Lockheed Martin WB-57F 1/72 Scale Mahogany Model
Introducing the ready-built CB57FT Desktop Model. This 1/72 scale model was handmade with precision and accuracy to produce the finest model that will be the centerpiece of your collection for years to come. This model is a perfect gift for pilots and aviation enthusiasts alike. Not too big or too small, this model features a wingspan of 20 inches and a length of 11.25 inches. This model features a very accurate paint scheme with realistic panel lines.
The Martin B-57 Canberra was a twin jet engine, light bomber and reconnaissance aircraft (photographic, electronics, and meteorological) which entered service in the 1950s. Originally based on the British English Electric Canberra, the US-built B-57 had evolved into several unique variants.
At the outbreak of the Korean War in 1950, the United States Air Force found itself in dire need of an all-weather interdiction aircraft. The piston-engined Douglas A-26 Invaders were limited to daytime and fair weather operations and were in short supply. Thus, on 16 September 1950 the USAF issued a request for a jet-powered bomber with a top speed of 630 mph (1,020 km/h), ceiling of 40,000 feet (12,190 m), and range of 1,150 miles (1,850 km). Full all-weather capability and secondary reconnaissance role had to be included in the design. To expedite the process, only projects based on existing aircraft were considered. The contenders included the Martin XB-51, and the North American B-45 Tornado and AJ Savage. In an extremely rare move, foreign aircraft including the Canadian Avro Canada CF-100 Canuck and the British English Electric Canberra were also given consideration. The AJ and B-45 were quickly dismissed because their outdated designs had limited growth potential. The CF-100 was too small and lacked sufficient range. The XB-51, while very promising and much faster, had limited maneuverability, a small weapons bay, and limited range and endurance.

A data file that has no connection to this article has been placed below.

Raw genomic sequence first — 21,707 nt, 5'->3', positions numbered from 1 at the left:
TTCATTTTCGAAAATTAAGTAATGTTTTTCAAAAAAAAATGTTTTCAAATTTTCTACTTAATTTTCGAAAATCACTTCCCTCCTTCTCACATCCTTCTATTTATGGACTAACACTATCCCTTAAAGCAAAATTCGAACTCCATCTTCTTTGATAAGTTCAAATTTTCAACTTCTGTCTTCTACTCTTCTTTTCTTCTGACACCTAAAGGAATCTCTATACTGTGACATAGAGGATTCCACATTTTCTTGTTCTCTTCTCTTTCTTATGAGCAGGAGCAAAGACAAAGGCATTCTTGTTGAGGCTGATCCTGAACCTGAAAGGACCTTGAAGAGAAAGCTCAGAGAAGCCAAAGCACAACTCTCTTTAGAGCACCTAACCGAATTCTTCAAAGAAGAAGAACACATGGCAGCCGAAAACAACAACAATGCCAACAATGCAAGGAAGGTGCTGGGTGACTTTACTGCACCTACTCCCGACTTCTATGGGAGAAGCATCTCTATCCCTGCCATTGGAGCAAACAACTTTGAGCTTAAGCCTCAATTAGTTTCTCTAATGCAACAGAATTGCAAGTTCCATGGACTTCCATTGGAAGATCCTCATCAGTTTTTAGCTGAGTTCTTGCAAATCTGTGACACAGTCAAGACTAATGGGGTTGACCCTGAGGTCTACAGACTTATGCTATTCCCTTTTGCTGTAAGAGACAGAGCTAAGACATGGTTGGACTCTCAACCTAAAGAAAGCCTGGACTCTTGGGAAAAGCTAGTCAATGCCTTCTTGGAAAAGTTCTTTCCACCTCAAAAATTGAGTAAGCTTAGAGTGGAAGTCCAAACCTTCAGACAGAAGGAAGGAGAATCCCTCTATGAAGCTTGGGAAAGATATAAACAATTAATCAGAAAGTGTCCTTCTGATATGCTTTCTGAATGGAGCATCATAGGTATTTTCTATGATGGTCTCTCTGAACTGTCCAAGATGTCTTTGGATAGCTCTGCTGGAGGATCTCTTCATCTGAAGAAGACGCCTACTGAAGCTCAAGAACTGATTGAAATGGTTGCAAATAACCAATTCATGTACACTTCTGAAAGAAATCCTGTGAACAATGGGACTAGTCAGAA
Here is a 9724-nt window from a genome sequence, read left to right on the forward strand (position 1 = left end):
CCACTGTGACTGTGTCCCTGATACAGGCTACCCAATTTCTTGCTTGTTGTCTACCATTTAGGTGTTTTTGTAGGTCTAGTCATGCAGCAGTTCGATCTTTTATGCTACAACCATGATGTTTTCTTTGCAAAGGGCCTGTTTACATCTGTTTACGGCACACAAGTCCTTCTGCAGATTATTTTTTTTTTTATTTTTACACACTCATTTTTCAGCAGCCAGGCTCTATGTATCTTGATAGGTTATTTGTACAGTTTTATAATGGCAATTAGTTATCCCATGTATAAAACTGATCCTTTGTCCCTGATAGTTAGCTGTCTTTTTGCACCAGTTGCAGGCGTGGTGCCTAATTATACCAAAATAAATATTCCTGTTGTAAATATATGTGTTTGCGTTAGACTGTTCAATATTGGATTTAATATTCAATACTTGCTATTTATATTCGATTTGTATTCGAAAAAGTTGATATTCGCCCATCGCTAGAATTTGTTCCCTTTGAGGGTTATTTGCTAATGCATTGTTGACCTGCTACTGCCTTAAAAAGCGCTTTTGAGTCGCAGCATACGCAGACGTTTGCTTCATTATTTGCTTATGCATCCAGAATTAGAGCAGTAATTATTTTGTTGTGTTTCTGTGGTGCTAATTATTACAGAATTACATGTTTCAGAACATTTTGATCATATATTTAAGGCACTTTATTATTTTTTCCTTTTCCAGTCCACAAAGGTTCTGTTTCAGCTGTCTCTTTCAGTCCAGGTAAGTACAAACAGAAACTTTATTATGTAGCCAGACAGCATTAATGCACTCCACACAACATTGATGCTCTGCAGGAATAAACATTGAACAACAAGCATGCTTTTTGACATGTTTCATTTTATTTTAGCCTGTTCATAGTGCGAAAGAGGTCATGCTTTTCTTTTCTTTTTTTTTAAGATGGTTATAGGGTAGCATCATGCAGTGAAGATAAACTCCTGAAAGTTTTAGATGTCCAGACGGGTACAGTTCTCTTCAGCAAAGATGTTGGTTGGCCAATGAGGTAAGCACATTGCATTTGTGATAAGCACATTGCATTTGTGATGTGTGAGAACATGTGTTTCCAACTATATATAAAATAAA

The Weather Reconnaissance version of the WRB-57Fs used for high altitude atmospheric sampling in support of nuclear weapon testing and weather research. Two WB-57F aircraft were transferred to NASA and are the only WB-57s still flying in the world today.They are used for atmospheric research and for monitoring Space Shuttle takeoff and landing.